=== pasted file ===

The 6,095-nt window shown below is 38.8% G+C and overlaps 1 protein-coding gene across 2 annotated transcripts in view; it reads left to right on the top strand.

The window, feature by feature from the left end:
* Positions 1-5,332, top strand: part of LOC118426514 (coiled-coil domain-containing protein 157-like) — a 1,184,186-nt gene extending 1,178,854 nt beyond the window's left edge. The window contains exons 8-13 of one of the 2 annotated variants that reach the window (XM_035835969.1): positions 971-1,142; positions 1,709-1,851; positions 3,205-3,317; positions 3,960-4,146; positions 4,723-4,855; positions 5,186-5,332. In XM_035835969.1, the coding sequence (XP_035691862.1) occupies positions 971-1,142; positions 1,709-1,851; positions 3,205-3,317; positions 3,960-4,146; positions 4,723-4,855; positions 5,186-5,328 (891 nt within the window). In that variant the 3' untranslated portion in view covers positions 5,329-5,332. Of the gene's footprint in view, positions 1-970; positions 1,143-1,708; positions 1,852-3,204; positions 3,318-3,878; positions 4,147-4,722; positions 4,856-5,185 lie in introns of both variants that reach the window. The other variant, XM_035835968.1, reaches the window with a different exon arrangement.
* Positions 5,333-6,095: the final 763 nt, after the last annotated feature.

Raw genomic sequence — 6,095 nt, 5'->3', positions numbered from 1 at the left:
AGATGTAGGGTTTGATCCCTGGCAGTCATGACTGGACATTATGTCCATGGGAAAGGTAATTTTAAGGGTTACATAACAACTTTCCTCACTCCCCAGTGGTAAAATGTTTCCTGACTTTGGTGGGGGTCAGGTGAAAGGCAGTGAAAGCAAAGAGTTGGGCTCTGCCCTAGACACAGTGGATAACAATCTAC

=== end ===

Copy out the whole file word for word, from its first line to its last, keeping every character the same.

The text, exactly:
The 6,095-nt window shown below is 38.8% G+C and overlaps 1 protein-coding gene across 2 annotated transcripts in view; it reads left to right on the top strand.

The window, feature by feature from the left end:
* Positions 1-5,332, top strand: part of LOC118426514 (coiled-coil domain-containing protein 157-like) — a 1,184,186-nt gene extending 1,178,854 nt beyond the window's left edge. The window contains exons 8-13 of one of the 2 annotated variants that reach the window (XM_035835969.1): positions 971-1,142; positions 1,709-1,851; positions 3,205-3,317; positions 3,960-4,146; positions 4,723-4,855; positions 5,186-5,332. In XM_035835969.1, the coding sequence (XP_035691862.1) occupies positions 971-1,142; positions 1,709-1,851; positions 3,205-3,317; positions 3,960-4,146; positions 4,723-4,855; positions 5,186-5,328 (891 nt within the window). In that variant the 3' untranslated portion in view covers positions 5,329-5,332. Of the gene's footprint in view, positions 1-970; positions 1,143-1,708; positions 1,852-3,204; positions 3,318-3,878; positions 4,147-4,722; positions 4,856-5,185 lie in introns of both variants that reach the window. The other variant, XM_035835968.1, reaches the window with a different exon arrangement.
* Positions 5,333-6,095: the final 763 nt, after the last annotated feature.

Raw genomic sequence — 6,095 nt, 5'->3', positions numbered from 1 at the left:
AGATGTAGGGTTTGATCCCTGGCAGTCATGACTGGACATTATGTCCATGGGAAAGGTAATTTTAAGGGTTACATAACAACTTTCCTCACTCCCCAGTGGTAAAATGTTTCCTGACTTTGGTGGGGGTCAGGTGAAAGGCAGTGAAAGCAAAGAGTTGGGCTCTGCCCTAGACACAGTGGATAACAATCTAC